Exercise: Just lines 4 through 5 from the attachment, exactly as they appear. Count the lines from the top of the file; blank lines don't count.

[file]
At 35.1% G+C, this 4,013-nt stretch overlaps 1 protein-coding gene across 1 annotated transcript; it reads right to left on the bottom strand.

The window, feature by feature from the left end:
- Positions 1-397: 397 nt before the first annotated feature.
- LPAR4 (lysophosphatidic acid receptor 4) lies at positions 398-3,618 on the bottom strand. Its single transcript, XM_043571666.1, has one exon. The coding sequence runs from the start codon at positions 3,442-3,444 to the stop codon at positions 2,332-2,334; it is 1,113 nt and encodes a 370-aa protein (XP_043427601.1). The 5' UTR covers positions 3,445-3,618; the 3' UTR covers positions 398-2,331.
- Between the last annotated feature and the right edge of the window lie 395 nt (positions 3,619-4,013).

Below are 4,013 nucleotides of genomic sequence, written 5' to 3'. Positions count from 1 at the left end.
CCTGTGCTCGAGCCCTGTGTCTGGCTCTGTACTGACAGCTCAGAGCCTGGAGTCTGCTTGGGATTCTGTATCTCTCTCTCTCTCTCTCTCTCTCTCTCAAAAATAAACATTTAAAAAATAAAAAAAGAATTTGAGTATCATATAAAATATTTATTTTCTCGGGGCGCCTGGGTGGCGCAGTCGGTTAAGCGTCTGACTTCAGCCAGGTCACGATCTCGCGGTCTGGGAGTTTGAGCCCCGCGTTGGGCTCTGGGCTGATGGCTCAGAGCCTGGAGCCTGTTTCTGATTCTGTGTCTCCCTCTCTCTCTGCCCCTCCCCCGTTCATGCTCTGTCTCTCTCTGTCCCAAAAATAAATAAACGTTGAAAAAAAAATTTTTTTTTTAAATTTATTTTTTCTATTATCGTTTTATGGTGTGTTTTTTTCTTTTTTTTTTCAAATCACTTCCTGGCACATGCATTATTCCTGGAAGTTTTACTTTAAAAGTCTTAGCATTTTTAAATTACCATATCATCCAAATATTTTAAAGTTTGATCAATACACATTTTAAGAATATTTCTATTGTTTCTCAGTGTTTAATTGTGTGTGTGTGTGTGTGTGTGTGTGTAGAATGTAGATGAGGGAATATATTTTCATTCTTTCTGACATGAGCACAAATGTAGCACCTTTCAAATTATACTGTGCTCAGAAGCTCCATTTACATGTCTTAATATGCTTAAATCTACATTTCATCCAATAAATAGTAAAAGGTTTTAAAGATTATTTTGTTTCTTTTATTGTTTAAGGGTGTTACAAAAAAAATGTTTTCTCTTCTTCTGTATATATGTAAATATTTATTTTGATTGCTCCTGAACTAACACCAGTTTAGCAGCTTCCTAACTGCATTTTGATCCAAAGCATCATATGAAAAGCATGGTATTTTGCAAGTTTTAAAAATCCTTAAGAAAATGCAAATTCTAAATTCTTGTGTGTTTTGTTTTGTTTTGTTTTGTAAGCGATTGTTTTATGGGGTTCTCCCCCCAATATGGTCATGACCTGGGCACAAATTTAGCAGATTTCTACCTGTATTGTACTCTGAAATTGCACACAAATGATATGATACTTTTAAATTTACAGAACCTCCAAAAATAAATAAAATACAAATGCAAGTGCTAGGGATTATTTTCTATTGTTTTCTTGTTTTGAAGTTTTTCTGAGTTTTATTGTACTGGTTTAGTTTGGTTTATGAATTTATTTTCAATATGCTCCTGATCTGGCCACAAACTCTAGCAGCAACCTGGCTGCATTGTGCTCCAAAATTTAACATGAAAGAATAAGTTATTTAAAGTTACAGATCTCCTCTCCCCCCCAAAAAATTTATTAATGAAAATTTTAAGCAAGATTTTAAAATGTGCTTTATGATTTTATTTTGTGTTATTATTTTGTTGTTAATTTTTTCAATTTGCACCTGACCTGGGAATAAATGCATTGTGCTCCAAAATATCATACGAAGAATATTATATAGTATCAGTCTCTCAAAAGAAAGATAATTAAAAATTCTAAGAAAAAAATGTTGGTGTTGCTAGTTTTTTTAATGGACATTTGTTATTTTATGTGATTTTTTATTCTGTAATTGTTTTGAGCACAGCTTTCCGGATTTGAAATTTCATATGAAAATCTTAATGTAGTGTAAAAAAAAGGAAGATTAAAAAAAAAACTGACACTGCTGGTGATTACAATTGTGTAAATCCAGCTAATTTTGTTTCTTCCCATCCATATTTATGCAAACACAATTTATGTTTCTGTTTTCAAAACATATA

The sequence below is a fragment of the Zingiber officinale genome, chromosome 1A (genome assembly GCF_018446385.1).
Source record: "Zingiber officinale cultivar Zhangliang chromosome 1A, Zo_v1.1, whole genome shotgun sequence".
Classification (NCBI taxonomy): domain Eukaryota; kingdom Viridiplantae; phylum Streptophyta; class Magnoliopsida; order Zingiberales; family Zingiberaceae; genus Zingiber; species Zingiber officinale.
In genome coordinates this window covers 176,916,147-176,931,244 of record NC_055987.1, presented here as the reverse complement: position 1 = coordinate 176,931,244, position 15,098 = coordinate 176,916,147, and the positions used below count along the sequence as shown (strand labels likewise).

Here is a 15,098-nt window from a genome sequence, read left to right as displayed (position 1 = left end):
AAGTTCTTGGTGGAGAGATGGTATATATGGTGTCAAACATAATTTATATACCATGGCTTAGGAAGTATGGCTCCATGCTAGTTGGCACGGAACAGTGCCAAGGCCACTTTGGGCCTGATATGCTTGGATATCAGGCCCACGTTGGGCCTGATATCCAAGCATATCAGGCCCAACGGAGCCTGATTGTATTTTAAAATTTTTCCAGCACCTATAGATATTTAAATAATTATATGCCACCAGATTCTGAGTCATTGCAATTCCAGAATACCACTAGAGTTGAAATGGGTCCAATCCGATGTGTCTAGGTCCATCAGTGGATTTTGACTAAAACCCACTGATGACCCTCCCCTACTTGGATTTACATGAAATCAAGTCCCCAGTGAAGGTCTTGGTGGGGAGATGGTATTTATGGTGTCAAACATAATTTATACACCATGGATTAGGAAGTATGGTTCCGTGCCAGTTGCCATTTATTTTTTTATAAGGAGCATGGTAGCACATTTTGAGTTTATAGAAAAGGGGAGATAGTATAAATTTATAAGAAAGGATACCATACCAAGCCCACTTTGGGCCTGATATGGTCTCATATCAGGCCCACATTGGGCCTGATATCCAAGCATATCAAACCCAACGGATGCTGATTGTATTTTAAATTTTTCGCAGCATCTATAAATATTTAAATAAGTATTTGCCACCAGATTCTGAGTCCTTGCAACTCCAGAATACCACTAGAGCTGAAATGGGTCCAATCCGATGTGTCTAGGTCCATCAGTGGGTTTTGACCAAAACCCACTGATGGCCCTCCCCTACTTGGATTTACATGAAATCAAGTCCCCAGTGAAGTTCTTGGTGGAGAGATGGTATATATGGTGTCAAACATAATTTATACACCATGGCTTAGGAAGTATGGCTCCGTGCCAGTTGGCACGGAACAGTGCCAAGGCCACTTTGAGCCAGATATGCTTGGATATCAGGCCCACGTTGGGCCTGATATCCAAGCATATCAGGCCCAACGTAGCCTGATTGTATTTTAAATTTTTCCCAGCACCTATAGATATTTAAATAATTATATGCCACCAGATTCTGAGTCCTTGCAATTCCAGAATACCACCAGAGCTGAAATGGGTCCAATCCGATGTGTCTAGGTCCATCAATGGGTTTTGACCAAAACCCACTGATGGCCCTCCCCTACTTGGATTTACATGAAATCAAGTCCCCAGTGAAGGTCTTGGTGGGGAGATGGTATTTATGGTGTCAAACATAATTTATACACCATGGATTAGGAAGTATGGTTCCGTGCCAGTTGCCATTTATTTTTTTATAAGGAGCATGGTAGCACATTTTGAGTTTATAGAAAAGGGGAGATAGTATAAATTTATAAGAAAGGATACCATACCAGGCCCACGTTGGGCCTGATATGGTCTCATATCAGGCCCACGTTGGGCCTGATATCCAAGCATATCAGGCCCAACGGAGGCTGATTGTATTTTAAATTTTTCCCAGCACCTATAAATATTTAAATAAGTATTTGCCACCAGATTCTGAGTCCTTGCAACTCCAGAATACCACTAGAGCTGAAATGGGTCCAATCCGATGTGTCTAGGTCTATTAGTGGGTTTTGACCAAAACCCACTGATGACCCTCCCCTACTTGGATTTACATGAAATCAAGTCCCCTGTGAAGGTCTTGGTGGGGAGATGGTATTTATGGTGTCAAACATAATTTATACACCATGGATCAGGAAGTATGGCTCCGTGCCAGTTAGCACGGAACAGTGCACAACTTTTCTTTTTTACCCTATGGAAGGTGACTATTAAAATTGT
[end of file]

- LPAR4 (lysophosphatidic acid receptor 4) lies at positions 398-3,618 on the bottom strand. Its single transcript, XM_043571666.1, has one exon. The coding sequence runs from the start codon at positions 3,442-3,444 to the stop codon at positions 2,332-2,334; it is 1,113 nt and encodes a 370-aa protein (XP_043427601.1). The 5' UTR covers positions 3,445-3,618; the 3' UTR covers positions 398-2,331.
- Between the last annotated feature and the right edge of the window lie 395 nt (positions 3,619-4,013).